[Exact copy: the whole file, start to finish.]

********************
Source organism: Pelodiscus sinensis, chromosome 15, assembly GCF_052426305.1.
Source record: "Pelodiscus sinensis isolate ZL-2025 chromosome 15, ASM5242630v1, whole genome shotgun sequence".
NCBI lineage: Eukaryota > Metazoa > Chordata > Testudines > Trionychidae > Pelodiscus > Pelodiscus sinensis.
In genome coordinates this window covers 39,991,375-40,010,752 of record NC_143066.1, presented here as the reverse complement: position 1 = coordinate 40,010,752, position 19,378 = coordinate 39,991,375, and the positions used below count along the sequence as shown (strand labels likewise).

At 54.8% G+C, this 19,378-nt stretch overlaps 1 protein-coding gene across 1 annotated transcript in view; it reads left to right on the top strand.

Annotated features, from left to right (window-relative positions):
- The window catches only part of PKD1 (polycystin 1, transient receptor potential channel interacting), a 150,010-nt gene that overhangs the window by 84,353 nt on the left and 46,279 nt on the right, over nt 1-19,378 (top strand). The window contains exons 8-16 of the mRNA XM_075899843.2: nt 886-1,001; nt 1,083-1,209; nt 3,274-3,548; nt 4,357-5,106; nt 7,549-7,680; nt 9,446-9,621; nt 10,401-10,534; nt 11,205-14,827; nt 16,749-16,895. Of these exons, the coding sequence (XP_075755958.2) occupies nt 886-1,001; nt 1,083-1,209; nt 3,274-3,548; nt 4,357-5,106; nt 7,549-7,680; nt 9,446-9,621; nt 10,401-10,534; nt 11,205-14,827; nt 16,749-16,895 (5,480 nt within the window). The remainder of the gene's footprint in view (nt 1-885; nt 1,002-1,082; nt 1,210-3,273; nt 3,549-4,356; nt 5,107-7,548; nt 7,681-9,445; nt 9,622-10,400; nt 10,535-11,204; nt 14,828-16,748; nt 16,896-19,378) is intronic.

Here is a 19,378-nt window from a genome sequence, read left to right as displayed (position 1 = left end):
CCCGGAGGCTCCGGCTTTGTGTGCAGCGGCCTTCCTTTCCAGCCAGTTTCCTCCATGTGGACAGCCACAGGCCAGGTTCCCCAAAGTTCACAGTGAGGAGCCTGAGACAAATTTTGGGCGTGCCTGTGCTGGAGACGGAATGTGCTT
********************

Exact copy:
Source organism: Pelodiscus sinensis, chromosome 15, assembly GCF_052426305.1.
Source record: "Pelodiscus sinensis isolate ZL-2025 chromosome 15, ASM5242630v1, whole genome shotgun sequence".
NCBI lineage: Eukaryota > Metazoa > Chordata > Testudines > Trionychidae > Pelodiscus > Pelodiscus sinensis.
In genome coordinates this window covers 39,991,375-40,010,752 of record NC_143066.1, presented here as the reverse complement: position 1 = coordinate 40,010,752, position 19,378 = coordinate 39,991,375, and the positions used below count along the sequence as shown (strand labels likewise).

At 54.8% G+C, this 19,378-nt stretch overlaps 1 protein-coding gene across 1 annotated transcript in view; it reads left to right on the top strand.

Annotated features, from left to right (window-relative positions):
- The window catches only part of PKD1 (polycystin 1, transient receptor potential channel interacting), a 150,010-nt gene that overhangs the window by 84,353 nt on the left and 46,279 nt on the right, over nt 1-19,378 (top strand). The window contains exons 8-16 of the mRNA XM_075899843.2: nt 886-1,001; nt 1,083-1,209; nt 3,274-3,548; nt 4,357-5,106; nt 7,549-7,680; nt 9,446-9,621; nt 10,401-10,534; nt 11,205-14,827; nt 16,749-16,895. Of these exons, the coding sequence (XP_075755958.2) occupies nt 886-1,001; nt 1,083-1,209; nt 3,274-3,548; nt 4,357-5,106; nt 7,549-7,680; nt 9,446-9,621; nt 10,401-10,534; nt 11,205-14,827; nt 16,749-16,895 (5,480 nt within the window). The remainder of the gene's footprint in view (nt 1-885; nt 1,002-1,082; nt 1,210-3,273; nt 3,549-4,356; nt 5,107-7,548; nt 7,681-9,445; nt 9,622-10,400; nt 10,535-11,204; nt 14,828-16,748; nt 16,896-19,378) is intronic.

Here is a 19,378-nt window from a genome sequence, read left to right as displayed (position 1 = left end):
CCCGGAGGCTCCGGCTTTGTGTGCAGCGGCCTTCCTTTCCAGCCAGTTTCCTCCATGTGGACAGCCACAGGCCAGGTTCCCCAAAGTTCACAGTGAGGAGCCTGAGACAAATTTTGGGCGTGCCTGTGCTGGAGACGGAATGTGCTT